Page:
The 1.X EEPROM mapping is included in a PDF in this archive: http://kondo-robot.com/sys/wp-content/u ... 100807.zip

The 2.X EEPROM mapping is included in a PDF in this archive: http://kondo-robot.com/sys/wp-content/u ... 120420.zip

This was a pseudo-hidden firmware update that HeartToHeart 4 2.1 did in order to expand the available motion slots up to 120 and to make room for some of the other new motion features.

The strings provided by the RCB-4HV Command Generators will produce the proper strings, as listed in the thread. It is just important to use version that generates strings for the software used to flash the ROM.

Hope this helps,
kandrea
One point to reconcile between the document provided by PedroR and those in the followup by EngineerD is that the addressing map of the EEPROM changed following the release of HeartToHeart 4 2.0.

These are the most significant changes which we noted that promulgated themselves on the RCB-4HV when migrating to HeartToHeart 4 v2.x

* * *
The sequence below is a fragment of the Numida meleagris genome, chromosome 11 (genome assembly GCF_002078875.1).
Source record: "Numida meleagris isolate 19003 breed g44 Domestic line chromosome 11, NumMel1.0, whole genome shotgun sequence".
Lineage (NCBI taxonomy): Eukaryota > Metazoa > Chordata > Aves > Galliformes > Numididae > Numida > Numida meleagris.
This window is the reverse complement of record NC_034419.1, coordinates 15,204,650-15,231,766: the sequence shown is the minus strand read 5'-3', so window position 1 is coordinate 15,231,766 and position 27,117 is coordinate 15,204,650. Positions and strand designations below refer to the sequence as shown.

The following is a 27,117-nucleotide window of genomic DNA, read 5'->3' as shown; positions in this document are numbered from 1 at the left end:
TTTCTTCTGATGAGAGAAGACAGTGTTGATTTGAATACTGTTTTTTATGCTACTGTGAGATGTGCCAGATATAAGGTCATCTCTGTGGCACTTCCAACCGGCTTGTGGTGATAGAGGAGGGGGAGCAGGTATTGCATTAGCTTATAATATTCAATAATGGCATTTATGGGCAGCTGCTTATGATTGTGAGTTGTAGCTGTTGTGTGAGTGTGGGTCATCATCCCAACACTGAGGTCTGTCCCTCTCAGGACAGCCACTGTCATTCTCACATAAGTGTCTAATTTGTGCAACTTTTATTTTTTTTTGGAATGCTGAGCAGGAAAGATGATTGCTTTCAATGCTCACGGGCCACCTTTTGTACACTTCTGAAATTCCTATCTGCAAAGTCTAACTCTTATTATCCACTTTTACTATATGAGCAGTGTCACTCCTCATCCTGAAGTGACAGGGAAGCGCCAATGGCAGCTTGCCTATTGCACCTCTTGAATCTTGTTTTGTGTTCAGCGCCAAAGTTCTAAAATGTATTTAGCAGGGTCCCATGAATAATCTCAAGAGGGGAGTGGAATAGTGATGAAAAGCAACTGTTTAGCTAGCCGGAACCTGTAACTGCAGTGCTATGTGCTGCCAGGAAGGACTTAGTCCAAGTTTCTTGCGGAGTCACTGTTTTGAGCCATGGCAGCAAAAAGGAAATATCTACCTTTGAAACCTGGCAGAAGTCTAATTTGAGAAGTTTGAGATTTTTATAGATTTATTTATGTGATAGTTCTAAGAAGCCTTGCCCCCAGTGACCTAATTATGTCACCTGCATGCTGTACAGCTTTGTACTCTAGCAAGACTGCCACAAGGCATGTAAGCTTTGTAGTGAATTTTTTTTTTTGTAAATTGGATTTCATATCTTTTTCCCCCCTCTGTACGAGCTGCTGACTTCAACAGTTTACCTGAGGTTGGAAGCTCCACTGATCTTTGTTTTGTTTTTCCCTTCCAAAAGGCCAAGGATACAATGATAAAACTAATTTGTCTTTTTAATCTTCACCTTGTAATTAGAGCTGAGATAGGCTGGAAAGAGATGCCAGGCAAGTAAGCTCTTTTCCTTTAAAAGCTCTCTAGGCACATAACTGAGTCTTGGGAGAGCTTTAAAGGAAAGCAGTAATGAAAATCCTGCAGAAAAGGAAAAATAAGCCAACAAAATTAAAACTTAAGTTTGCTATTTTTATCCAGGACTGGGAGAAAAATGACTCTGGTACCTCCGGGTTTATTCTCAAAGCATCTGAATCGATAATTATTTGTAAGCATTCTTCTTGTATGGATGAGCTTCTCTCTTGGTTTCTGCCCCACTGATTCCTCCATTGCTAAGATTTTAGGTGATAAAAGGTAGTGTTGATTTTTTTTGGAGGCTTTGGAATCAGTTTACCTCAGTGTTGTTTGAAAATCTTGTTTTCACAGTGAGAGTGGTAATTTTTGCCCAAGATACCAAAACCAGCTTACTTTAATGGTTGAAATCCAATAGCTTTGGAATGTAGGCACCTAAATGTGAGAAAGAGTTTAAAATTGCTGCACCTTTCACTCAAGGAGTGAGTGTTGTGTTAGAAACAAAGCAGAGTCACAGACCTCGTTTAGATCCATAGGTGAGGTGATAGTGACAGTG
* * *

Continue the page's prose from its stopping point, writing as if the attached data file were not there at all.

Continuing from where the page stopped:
MainLoopCmd Address moved from 0x0003FD to 0x00044B
Motion Slot Size changed from 4864 bytes to 2048 bytes
Highest Motion Slot changed from 0x3AEB8 to 0x3C3B8

This is why half of the community is seeing 0x03FD and the other half is seeing 0x044B for the main program loop address.

The 1.X EEPROM mapping is included in a PDF in this archive: http://kondo-robot.com/sys/wp-content/u ... 100807.zip

The 2.X EEPROM mapping is included in a PDF in this archive: http://kondo-robot.com/sys/wp-content/u ... 120420.zip

This was a pseudo-hidden firmware update that HeartToHeart 4 2.1 did in order to expand the available motion slots up to 120 and to make room for some of the other new motion features.

The strings provided by the RCB-4HV Command Generators will produce the proper strings, as listed in the thread. It is just important to use version that generates strings for the software used to flash the ROM.

Hope this helps,
kandrea